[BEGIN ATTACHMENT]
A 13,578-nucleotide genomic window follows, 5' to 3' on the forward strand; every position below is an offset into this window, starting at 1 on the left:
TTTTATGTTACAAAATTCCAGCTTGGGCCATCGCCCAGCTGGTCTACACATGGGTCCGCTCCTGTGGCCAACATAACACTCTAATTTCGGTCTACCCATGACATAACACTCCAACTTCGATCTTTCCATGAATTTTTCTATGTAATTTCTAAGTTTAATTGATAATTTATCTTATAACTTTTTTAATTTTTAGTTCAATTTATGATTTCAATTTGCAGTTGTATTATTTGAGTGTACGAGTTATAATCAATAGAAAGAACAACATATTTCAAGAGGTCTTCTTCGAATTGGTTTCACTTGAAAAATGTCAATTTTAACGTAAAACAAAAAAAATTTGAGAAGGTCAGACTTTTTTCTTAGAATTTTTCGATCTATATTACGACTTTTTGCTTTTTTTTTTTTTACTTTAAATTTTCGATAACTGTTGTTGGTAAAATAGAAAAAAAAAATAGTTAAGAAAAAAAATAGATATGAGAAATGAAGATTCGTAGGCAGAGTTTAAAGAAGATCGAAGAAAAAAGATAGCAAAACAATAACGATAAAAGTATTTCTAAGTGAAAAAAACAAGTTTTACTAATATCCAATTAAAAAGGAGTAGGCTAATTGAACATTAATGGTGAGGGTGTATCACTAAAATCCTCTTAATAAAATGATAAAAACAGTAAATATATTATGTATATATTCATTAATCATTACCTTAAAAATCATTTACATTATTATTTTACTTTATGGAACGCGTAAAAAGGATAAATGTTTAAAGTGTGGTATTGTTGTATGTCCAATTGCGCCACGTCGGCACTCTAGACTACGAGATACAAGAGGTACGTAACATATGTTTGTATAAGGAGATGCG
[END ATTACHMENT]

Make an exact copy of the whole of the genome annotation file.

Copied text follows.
A 13,578-nucleotide genomic window follows, 5' to 3' on the forward strand; every position below is an offset into this window, starting at 1 on the left:
TTTTATGTTACAAAATTCCAGCTTGGGCCATCGCCCAGCTGGTCTACACATGGGTCCGCTCCTGTGGCCAACATAACACTCTAATTTCGGTCTACCCATGACATAACACTCCAACTTCGATCTTTCCATGAATTTTTCTATGTAATTTCTAAGTTTAATTGATAATTTATCTTATAACTTTTTTAATTTTTAGTTCAATTTATGATTTCAATTTGCAGTTGTATTATTTGAGTGTACGAGTTATAATCAATAGAAAGAACAACATATTTCAAGAGGTCTTCTTCGAATTGGTTTCACTTGAAAAATGTCAATTTTAACGTAAAACAAAAAAAATTTGAGAAGGTCAGACTTTTTTCTTAGAATTTTTCGATCTATATTACGACTTTTTGCTTTTTTTTTTTTTACTTTAAATTTTCGATAACTGTTGTTGGTAAAATAGAAAAAAAAAATAGTTAAGAAAAAAAATAGATATGAGAAATGAAGATTCGTAGGCAGAGTTTAAAGAAGATCGAAGAAAAAAGATAGCAAAACAATAACGATAAAAGTATTTCTAAGTGAAAAAAACAAGTTTTACTAATATCCAATTAAAAAGGAGTAGGCTAATTGAACATTAATGGTGAGGGTGTATCACTAAAATCCTCTTAATAAAATGATAAAAACAGTAAATATATTATGTATATATTCATTAATCATTACCTTAAAAATCATTTACATTATTATTTTACTTTATGGAACGCGTAAAAAGGATAAATGTTTAAAGTGTGGTATTGTTGTATGTCCAATTGCGCCACGTCGGCACTCTAGACTACGAGATACAAGAGGTACGTAACATATGTTTGTATAAGGAGATGCG